The woman is Theresa Garnett, a 21-year old suffragette militant from a time in which feminists preferred physical confrontation to baring their boobs. Her assault on Mr Churchill was reported in The Times as follows:


'Mr Churchill … had just alighted from the carriage and had introduced his host, Sir William Howell Davies, M.P., and others to Mrs Churchill. Surrounding the party was a number of Bristol detectives in a semi-circle. Mr Churchill was recognized, and a crowd began to assemble. Suddenly a woman broke through the cordon of police, shouting frantically and flourishing a dog whip. She gripped Mr Churchill’s coat with one hand, and with the other which held the whip she aimed a blow at Mr Churchill. She f…

Guy Fawkes and J.M.W. Turner

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Mr Fawkes's intention, of course, was to blow the building up, or to burn it down, he probably didn't care which.

He failed in this endeavour, though the edifice was finally consumed in flames in 1834, and witnessed by the artist J.M.W. Turner. 


Angelica Kauffman (1741 - 1807)

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Swiss-born Angelica Kauffman was an artist child prodigy. As a teenager she was painting portraits of the European nobility. She spoke Italian, German, French and English. She played musical stringed instruments and was an accomplished opera singer. In mid-1760s London she was the darling of the portraitists counting royalty among her clients. Her alluring beauty had men throwing themselves at her feet.   But she was duped into marrying a confidence trickster posing as a count. She got out of the marriage only when the husband died in 1780. She married a second husband in 1781 and spent the last 25 years of her life in Rome, where she died on 5 November 1807.

Louis VIII - the French king who refused doctor's orders

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“Your Majesty is dying. The only remedy for you is to deflower this young virgin”.
Such was the proposition made to Louis VIII of France on 8 November 1226 as he lay on his death bed. But the king replied that he was in love with his wife, Blanche de Castille, whom he had married when both were twelve years old, and must therefore refuse his physician’s thoughtful advice.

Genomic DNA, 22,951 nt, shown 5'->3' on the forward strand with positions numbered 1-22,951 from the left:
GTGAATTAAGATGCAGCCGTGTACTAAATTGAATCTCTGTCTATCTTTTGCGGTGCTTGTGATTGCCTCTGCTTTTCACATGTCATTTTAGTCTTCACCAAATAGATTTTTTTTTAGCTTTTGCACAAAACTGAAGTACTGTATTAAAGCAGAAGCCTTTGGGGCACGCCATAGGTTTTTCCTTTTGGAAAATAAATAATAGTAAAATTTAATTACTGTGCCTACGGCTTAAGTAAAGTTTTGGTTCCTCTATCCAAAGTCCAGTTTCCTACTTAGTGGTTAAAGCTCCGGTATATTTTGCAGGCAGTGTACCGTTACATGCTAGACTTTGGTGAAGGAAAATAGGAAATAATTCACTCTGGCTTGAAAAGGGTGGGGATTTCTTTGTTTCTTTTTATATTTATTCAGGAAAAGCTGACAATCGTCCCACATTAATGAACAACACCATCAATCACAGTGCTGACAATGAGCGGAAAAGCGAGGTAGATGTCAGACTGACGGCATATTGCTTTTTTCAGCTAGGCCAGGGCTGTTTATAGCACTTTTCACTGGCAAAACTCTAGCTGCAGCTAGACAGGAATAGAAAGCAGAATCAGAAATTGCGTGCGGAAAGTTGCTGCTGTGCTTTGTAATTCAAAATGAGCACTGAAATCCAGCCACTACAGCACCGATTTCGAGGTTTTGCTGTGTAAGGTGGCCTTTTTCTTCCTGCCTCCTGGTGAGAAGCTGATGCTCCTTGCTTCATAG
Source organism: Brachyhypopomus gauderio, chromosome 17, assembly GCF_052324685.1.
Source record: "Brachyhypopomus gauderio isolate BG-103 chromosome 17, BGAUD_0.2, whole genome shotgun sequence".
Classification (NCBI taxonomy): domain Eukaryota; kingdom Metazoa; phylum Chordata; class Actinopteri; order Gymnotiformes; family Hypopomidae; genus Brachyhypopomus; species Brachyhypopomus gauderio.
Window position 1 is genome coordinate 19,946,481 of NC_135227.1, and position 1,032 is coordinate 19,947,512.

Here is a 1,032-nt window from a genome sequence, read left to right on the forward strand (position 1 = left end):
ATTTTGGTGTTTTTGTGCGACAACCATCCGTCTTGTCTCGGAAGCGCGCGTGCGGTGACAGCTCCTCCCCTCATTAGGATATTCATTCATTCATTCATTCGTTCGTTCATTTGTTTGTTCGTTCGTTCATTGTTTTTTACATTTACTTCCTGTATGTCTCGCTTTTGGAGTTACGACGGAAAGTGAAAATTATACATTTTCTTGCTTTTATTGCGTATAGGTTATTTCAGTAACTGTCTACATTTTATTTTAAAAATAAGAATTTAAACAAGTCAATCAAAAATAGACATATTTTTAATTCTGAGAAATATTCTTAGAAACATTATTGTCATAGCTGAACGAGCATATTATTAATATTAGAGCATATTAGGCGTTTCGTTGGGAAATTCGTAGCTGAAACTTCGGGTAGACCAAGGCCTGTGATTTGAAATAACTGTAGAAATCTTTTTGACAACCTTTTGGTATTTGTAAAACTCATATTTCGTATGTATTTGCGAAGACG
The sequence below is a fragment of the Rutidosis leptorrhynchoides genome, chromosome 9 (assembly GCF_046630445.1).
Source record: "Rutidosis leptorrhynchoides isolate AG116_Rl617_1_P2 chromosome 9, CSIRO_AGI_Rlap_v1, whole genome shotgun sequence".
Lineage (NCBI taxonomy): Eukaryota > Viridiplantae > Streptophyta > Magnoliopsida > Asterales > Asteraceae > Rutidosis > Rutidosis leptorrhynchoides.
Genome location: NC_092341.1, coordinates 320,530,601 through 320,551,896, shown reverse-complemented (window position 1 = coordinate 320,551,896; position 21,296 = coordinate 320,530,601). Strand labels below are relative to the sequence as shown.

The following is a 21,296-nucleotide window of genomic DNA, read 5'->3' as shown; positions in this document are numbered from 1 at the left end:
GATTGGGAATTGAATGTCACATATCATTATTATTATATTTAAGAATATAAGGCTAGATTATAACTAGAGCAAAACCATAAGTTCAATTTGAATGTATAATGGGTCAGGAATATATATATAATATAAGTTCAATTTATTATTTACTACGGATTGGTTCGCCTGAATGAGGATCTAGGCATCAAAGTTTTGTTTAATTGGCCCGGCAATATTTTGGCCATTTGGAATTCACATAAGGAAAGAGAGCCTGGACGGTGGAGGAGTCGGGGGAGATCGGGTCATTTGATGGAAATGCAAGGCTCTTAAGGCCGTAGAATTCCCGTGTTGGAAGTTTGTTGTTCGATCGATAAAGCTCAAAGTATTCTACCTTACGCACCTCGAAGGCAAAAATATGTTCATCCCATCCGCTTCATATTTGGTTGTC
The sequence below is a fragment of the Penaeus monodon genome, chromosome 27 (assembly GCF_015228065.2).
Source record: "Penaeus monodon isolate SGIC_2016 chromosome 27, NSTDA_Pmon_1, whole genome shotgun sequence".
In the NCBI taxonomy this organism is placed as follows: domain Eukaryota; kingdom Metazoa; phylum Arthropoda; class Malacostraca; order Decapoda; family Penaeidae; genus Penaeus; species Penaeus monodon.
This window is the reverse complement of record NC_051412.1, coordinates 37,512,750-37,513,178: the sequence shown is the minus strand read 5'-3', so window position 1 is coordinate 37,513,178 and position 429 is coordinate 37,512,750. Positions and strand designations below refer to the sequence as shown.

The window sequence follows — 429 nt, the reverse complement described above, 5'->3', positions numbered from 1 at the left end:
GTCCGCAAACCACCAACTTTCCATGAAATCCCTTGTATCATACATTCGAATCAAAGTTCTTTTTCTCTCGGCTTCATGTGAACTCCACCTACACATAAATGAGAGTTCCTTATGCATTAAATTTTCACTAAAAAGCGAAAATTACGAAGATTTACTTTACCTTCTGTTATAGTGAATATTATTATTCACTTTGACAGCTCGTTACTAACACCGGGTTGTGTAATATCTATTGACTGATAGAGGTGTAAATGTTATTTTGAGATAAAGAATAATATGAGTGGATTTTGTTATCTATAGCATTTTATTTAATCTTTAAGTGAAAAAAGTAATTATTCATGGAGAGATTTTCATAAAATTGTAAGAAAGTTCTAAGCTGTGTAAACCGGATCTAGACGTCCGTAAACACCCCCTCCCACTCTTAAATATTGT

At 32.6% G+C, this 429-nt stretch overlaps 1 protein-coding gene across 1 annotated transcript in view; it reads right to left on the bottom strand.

Louis had the cognomen ‘the Lion’, and had fallen sick on his way back to Paris from the Crusades in the south of France. He was struck down with a fever and debilitating diarrhoea and was probably suffering for dysentery, a common illness of soldiers at the time, though some think he may have been poisoned. On 3 November he took to his bed and became delirious. His doctors consulted and diagnosed a severe case of sexual abstinence due to several months of campaigning, and that the remedy was a night of passion with a young virgin. As reported by Guillaume de Puylaurens: 

‘…. coming back from the Crusades in Albigeois t…

Place Masséna, Nice

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Nice's beautiful Place Masséna owes its name to Marshall André Masséna, a lieutenant in Bonaparte's Italian Army. He saw victory in Zurich in 1799, distinguished himself at the siege of Genoa in 1800, defeated the Austrians at the Battle of Caldiero in 1805, and was conqueror of the Kingdom of Naples in 1806. In 1804 he was made Marshall of the Empire, in 1808 he became Duke of Rivoli, and in 1809 Prince of Essling. But he fell from grace after reverses in Portugal in 1810. More interested in pleasure than in patriotism, he aged prematurely and died in 1817.


An important date for Nice, and for the Place Masséna is 26 May 1832 as this is the day that the king Charles-Albert established an institution with the task of creating an urban plan which would determine the shape of the modern city. This led in 1844 to the creation of the Place Masséna with Boulevard Barthélemy (later Avenue de la Victoire, now Avenue Jean Médecin) to the north. 

And in 1928, Jean Médecin, an energetic an…